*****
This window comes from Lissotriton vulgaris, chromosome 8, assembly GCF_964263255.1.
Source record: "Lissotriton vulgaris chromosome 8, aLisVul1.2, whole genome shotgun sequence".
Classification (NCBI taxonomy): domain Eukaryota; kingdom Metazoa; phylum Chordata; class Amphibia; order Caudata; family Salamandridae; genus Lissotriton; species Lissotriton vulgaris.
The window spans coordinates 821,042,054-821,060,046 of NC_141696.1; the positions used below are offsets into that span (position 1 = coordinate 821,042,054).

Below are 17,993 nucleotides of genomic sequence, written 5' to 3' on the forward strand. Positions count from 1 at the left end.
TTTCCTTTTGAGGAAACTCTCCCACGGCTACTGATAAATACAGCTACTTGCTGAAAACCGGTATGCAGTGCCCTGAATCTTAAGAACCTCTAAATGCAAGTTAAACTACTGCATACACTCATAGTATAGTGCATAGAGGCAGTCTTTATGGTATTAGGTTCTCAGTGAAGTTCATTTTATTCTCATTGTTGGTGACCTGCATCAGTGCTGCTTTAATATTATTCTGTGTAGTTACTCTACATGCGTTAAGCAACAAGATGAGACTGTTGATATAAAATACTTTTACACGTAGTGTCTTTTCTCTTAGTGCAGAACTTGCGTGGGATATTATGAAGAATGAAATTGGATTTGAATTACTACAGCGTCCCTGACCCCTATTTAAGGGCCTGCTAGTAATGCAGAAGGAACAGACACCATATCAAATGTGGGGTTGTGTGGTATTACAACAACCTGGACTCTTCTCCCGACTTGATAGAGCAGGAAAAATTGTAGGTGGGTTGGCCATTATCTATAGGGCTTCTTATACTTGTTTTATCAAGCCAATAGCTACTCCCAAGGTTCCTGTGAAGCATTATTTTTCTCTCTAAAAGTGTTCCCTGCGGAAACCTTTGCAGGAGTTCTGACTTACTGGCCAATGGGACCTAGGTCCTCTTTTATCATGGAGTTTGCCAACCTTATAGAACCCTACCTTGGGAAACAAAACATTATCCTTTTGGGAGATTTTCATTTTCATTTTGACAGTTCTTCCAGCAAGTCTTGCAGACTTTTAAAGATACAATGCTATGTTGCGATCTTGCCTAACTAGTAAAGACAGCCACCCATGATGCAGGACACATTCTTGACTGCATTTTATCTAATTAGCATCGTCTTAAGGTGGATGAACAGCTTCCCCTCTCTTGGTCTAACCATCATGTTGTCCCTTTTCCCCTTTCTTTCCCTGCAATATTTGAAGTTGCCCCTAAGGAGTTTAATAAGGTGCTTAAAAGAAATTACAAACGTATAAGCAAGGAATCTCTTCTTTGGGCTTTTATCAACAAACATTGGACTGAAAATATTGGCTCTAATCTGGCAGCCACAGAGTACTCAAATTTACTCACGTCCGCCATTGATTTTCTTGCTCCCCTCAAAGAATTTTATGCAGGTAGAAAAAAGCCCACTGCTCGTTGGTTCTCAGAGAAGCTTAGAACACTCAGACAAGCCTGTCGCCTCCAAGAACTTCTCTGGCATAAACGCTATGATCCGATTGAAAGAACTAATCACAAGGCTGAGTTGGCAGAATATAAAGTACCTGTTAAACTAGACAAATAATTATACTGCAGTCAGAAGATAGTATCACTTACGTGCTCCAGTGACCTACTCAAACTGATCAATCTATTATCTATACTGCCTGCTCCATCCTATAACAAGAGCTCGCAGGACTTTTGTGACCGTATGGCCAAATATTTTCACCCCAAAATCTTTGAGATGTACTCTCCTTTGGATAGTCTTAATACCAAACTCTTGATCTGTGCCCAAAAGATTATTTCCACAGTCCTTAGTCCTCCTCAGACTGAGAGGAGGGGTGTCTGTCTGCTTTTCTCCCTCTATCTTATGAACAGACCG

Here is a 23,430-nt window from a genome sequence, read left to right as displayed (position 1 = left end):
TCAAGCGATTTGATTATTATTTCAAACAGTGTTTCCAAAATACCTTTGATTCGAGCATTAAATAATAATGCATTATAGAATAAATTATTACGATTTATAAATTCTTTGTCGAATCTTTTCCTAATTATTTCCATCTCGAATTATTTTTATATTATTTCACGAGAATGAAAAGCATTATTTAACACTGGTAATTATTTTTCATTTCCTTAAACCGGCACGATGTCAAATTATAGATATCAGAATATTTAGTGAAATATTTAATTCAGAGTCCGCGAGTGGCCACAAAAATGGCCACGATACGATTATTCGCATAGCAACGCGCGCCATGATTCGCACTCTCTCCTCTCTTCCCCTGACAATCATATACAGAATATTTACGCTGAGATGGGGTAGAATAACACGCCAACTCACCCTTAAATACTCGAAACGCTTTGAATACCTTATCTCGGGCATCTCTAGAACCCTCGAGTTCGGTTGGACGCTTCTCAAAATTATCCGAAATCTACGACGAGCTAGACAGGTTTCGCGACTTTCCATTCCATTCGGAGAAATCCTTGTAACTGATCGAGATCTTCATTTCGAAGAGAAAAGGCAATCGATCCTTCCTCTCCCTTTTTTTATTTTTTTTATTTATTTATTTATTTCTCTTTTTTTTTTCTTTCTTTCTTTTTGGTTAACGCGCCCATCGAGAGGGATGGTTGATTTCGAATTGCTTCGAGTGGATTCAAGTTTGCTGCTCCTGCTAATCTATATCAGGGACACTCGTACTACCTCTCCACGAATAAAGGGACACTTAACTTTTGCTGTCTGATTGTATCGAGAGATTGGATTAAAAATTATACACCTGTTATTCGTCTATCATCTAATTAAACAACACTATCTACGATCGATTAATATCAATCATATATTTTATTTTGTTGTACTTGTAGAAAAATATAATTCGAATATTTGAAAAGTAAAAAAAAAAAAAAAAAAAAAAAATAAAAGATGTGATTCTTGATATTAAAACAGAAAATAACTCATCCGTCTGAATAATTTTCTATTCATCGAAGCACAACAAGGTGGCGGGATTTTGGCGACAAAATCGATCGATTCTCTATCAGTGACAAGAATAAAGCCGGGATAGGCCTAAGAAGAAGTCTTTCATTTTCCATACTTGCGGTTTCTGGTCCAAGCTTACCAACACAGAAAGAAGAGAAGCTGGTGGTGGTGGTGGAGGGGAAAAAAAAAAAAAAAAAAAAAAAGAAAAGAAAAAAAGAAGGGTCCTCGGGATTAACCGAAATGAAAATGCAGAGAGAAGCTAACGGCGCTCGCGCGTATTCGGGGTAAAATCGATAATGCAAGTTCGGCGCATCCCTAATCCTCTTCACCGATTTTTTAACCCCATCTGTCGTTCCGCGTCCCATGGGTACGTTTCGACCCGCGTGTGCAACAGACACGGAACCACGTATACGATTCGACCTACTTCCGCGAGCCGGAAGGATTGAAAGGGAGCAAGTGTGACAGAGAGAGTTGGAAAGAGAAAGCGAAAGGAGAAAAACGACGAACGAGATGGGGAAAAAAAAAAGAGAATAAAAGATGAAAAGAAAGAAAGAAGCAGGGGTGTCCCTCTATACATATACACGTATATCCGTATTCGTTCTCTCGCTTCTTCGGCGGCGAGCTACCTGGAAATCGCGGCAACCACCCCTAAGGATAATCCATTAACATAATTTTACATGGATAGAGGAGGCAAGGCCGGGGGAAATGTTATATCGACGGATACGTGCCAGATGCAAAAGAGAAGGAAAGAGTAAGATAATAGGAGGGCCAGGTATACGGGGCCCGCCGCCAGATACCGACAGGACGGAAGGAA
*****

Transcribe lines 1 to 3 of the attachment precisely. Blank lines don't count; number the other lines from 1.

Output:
This window comes from Lissotriton vulgaris, chromosome 8, assembly GCF_964263255.1.
Source record: "Lissotriton vulgaris chromosome 8, aLisVul1.2, whole genome shotgun sequence".
Classification (NCBI taxonomy): domain Eukaryota; kingdom Metazoa; phylum Chordata; class Amphibia; order Caudata; family Salamandridae; genus Lissotriton; species Lissotriton vulgaris.